Tell Me About Yourself… But Not Really

This post was written by Amy Stu­tius, Career Advisor at North­eastern Uni­ver­sity Career Development.

In everyday life, if someone asks you to tell them about your­self, it’s usu­ally because they want to get to know you as a person and learn about your inter­ests, hob­bies, and pas­sions.  So if I asked you to “tell me about your­self,” what would you want to say?  Would you tell me that you grew up in Cal­i­fornia, love to surf, like cookie dough ice cream, and just came back from a family trip to Paris?  That would all be pretty inter­esting, and a good con­ver­sa­tion starter if I asked you that ques­tion while we were waiting for a tread­mill to open up at the Marino Center, or if we were taking a break from studying for finals.  But what if you were coming in to inter­view with me for a co-​​op, intern­ship, or a job that you really wanted?

You response might help me realize what a fun and unique person you are, and that maybe we’d have some­thing in common as friends, but it wouldn’t tell me any­thing about why I should hire you, and why you’d be a better fit for the job over any of the other can­di­dates I’m inter­viewing.  Remember, you’re out there trying to com­pete for, and secure, a great job and the way to do that is to market your­self, not as a ter­rific and friendly person with an inter­esting child­hood and hob­bies, but as a ter­rific and friendly person who can do this job better than any of the other can­di­dates waiting in the wings!

So how do you master your answer to this ques­tion or some vari­ance of it?  Think it through and then PRACTICE, PRACTICE, PRACTICE.  You’ll need to answer this ques­tion in some form during your inter­view, whether the inter­viewer comes out and asks you to “tell me about your­self,” or if they say “what brings you in here today.”  Even if they don’t ask you the ques­tion that directly, it’s great for you to try to weave your pro­posed answer some­where into the inter­view because the whole point of the answer is to clearly and artic­u­lately relay a bit about your back­ground and expe­ri­ence, and why that makes you a good fit for this posi­tion and this company.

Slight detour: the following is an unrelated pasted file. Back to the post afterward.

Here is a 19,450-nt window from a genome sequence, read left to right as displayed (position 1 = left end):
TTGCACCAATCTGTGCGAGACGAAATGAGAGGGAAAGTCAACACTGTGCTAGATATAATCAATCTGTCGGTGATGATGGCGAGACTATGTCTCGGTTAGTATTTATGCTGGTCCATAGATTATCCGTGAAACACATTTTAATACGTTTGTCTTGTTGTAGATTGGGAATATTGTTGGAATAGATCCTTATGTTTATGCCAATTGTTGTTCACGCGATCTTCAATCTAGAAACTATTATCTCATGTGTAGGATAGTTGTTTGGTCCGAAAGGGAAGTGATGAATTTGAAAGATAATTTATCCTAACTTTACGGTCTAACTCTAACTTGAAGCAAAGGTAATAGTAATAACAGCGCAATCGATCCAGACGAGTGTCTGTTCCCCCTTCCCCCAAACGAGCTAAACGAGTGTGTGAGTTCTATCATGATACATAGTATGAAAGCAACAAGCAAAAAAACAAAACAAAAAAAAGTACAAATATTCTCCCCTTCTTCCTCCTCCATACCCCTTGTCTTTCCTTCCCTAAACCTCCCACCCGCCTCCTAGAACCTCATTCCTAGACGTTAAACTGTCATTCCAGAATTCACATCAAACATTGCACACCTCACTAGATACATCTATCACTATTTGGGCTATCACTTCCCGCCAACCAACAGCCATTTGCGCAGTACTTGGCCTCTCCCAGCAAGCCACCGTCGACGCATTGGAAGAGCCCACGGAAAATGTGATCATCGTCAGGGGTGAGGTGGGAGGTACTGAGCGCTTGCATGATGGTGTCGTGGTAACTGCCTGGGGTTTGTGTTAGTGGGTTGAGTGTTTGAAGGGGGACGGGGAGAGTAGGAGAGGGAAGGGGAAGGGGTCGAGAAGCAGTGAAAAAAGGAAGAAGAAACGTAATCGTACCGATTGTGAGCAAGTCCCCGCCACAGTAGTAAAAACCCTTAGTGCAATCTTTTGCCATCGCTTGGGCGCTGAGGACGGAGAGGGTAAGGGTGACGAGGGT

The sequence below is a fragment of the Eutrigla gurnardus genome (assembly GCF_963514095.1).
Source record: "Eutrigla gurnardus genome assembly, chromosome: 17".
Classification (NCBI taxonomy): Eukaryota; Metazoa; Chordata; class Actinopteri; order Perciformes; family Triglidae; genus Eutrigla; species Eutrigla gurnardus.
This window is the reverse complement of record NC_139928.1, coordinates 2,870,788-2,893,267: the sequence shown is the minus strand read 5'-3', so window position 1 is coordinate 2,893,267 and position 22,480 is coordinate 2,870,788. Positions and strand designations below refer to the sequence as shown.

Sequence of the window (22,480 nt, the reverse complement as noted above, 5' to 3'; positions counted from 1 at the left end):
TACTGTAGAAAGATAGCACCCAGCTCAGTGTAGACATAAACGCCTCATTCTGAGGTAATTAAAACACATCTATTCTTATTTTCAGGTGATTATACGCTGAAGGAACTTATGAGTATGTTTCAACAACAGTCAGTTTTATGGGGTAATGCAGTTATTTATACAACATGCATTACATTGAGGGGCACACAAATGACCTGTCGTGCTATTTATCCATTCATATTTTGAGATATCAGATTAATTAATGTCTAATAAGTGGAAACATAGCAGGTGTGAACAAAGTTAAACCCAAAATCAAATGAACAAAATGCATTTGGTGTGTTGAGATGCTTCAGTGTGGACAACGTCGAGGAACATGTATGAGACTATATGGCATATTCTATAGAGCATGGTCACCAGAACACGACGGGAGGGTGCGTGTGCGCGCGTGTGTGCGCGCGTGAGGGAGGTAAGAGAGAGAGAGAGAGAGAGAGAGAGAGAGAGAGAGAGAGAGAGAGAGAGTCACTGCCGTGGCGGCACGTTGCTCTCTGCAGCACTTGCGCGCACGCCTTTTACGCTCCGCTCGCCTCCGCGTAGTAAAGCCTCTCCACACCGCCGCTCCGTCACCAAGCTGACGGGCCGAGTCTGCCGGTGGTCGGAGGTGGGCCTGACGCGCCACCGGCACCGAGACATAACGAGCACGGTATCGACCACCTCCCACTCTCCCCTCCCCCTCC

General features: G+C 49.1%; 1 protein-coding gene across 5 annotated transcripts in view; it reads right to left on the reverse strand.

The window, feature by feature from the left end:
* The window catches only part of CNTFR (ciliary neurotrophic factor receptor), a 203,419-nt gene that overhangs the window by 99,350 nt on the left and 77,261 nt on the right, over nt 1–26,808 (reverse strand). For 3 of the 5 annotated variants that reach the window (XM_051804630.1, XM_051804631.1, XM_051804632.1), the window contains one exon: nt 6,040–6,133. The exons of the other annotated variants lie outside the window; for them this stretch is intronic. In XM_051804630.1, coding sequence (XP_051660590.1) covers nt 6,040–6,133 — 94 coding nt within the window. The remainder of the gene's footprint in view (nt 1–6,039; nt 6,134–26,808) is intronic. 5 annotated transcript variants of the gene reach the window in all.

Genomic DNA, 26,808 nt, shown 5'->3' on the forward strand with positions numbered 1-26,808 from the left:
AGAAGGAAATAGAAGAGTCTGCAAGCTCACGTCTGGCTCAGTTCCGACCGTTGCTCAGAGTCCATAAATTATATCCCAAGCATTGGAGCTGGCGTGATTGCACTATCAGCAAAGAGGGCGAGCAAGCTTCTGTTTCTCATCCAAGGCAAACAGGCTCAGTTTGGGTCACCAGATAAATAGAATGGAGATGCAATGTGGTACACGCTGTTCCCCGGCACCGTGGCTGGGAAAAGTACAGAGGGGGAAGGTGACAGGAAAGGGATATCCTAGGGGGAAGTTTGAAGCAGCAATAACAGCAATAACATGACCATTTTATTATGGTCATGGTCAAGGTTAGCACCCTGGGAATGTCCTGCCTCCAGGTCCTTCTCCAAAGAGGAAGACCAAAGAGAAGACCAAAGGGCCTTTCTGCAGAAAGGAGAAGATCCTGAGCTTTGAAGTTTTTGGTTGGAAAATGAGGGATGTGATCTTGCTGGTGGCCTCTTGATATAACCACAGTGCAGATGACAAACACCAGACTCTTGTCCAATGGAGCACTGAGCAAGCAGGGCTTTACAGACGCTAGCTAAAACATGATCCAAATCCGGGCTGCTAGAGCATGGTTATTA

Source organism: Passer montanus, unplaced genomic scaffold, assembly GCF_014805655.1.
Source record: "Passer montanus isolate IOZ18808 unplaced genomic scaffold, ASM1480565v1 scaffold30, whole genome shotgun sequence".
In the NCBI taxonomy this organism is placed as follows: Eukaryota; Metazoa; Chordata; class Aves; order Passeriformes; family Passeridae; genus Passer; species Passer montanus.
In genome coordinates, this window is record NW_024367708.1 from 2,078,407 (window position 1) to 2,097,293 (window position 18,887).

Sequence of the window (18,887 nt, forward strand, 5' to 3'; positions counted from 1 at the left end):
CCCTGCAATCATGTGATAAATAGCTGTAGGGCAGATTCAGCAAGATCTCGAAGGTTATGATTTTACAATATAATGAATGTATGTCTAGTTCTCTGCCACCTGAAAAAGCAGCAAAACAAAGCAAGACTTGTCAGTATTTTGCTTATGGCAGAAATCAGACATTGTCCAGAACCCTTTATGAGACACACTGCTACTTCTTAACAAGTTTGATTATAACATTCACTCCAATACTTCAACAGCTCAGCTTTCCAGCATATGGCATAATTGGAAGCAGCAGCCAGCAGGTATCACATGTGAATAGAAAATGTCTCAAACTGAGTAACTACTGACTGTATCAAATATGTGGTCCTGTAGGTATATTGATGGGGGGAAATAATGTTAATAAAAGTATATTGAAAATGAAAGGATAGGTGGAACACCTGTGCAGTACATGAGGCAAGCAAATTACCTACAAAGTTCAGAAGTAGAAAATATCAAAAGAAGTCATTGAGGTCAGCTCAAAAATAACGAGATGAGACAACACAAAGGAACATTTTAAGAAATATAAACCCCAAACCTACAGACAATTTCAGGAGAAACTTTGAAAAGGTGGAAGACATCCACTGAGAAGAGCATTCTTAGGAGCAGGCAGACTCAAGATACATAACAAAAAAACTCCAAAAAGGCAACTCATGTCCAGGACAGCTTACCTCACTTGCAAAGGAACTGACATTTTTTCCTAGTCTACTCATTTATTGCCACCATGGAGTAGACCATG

back to the future posterWhen you’re thinking through your response, I like to take the “Back to the Future” approach (part 1, that is). You want to start in the present, then travel to the past, and then head back to the present and into the future.

So by starting in the present, you’re going to be talking about your cur­rent status, namely, your class year, and major, and any­thing else rel­e­vant that’s going on right now.  Next you’ll travel with your inter­viewer to the past, where you’ll share a few RELEVANT snap­shots of some expe­ri­ences you’ve had that tie in well to the job you’re inter­viewing for.  These could be co-​​ops you’ve done, aca­d­emic projects you’ve worked on, and/​or any research you’ve com­pleted.  After you dis­cuss those all-​​important RELEVANT expe­ri­ences, you want to travel with your inter­viewer back to the present and start heading into the future, meaning that you’re going to very briefly find a way to explain how, through those expe­ri­ences and your course­work, you’ve devel­oped the nec­es­sary skills to make a strong con­tri­bu­tion in this posi­tion, which espe­cially inter­ests you because….[and here’s where you fill in exactly why you’re so very inter­ested in this posi­tion at this company!]

Sound good?  So next time someone asks you to “tell me about your­self” in an inter­view, remember that they’re looking for you to tell them about your­self in a way that’s rel­e­vant to, and focused on, why you’re a great fit for the posi­tion and the com­pany.  Save any cute child­hood sto­ries and dis­cus­sion of your favorite ice cream fla­vors for some friendly banter once you get the job!

Amy Stu­tius is a Career Advisor at North­eastern Uni­ver­sity.  She prac­ticed as an attorney before tran­si­tioning to higher edu­ca­tion.  Email her at a.​stutius@​neu.​edu.

Image source: car​toon​stock​.com and mean​sheets​.com